I’ll say right up front that I’ve adopted an “I’ll believe it when I see it” mentality towards Constitutional Carry in the Sunshine State. Yes, I know that Gov. Ron DeSantis has said he’s all for the idea, but the bill introduced by Rep. Anthony Sabatini never even got a committee hearing in the state House this year, and there was no Senate companion bill that could even be heard in theory. I think support for the measure is growing, but I’m not sure I’d call it a front-burner issue for Republicans in Florida at the moment.
Having said that, it’s definitely worth noting that one of the legislative leaders who’ll be responsible for shepherding any permitless carry bill to DeSantis’ desk now says that the House will act, and approve, a Constitutional Carry bill next session.
Incoming Florida House Speaker Paul Renner told a supporter his chamber would move a “constitutional carry” policy for gun owners in Florida in the next legislative session, according to a video surreptitiously recorded at a fundraising event last month and posted online.In the video, which was filmed at a House GOP fundraising event in Ocala on May 17, a man pulls Renner aside and asks if expanding the right for Floridians to carry guns without permits would be a legislative priority.“I can tell you, we’ll do it in the House,” Renner tells the man. “We need to work on the Senate a little bit.”
“The issue on constitutional carry is whether government should be playing a role in saying whether you can or can’t carry outside the home when you meet the basic requirements of being able to pass a background check,” he said.In April, Gov. Ron DeSantis promised to deliver a bill allowing permitless carry before his time as governor was through. The support of Renner, who leads one of Florida’s two legislative bodies, would mean the policy would have significant momentum next legislative session.… Renner isn’t coming in with a preconceived notion of what Florida’s “constitutional carry”legislation would look like, and seeks to balance the liberties of the Second Amendment with the need for safety, said his spokesperson, Andres Malave.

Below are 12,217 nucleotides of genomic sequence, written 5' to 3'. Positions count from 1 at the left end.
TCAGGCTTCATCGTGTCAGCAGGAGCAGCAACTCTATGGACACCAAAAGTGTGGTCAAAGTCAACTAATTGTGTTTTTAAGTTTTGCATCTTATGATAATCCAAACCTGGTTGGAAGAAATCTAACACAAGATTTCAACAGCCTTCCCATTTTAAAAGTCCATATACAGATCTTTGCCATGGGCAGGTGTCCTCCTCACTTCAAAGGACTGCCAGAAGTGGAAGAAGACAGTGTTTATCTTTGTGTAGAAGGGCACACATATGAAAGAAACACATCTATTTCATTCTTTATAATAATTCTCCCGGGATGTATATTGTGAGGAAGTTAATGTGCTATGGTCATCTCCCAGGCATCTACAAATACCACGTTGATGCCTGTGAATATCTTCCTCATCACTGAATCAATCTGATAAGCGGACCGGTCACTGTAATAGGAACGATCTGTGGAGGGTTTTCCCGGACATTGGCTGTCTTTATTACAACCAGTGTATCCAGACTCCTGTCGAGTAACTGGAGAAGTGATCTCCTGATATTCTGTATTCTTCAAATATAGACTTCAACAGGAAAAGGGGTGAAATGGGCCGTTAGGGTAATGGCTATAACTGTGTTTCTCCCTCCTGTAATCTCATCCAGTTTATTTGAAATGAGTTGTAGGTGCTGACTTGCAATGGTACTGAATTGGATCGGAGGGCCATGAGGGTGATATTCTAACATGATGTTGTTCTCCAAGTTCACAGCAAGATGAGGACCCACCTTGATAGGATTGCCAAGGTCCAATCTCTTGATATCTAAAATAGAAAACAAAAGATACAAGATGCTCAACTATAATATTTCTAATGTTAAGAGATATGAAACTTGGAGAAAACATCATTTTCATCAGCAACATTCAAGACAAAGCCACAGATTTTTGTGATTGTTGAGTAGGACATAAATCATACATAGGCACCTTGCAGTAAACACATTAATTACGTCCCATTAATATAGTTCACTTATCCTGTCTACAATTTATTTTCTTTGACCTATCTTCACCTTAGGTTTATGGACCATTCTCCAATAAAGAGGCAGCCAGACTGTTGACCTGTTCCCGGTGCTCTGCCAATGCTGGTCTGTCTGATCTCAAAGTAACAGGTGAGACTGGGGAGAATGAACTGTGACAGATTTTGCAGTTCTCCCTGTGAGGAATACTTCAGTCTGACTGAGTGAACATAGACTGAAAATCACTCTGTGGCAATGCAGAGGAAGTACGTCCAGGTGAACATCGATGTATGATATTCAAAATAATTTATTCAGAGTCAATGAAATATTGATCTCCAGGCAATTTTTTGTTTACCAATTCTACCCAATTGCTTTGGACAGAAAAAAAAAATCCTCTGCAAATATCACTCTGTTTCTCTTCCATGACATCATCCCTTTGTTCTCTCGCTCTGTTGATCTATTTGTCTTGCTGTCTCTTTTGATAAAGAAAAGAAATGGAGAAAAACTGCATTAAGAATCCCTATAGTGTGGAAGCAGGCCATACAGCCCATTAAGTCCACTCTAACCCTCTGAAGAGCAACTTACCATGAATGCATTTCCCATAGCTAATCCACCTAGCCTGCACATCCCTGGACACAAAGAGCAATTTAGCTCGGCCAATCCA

Incoming Senate President Sen. Kathleen Passidomo, R-Naples, saidin a text Wednesday thatissues related to firearms are top of mind for her colleagues and constituents, especially after the massacre in Uvalde, Texas, and the shootings in Florida at Marjory Stoneman Douglas High School in Parkland in 2018 that killed 17 and at Pulse nightclub in Orlando in 2016 that killed 49.Passidomo said she hasn’t spoken with Renner about constitutional carry. In a podcast interview from May, which was recorded before the recent spate of high-profile mass shootings in America, Passidomo said she had heard from constituents who support the move, and from those who worry it could impact tourism and quality of life.“I think that it’s such a divisive, such a big issue, and the term ‘constitutional carry’ means put it in the constitution,” Passidomo said in the interview on “The Bob Harden Show.” “If that’s what you want, let the voters decide.”Passidomo on Wednesday pointed to Florida’s red flag law as a good balance between Second Amendment rights and protecting communities and schools. That law allows law enforcement to petition for a risk protection order if they believe someone is a danger to themselves or others. If a judge approves the order, firearms are removed from a person’s home.The process allows the person given the order to oppose it in court.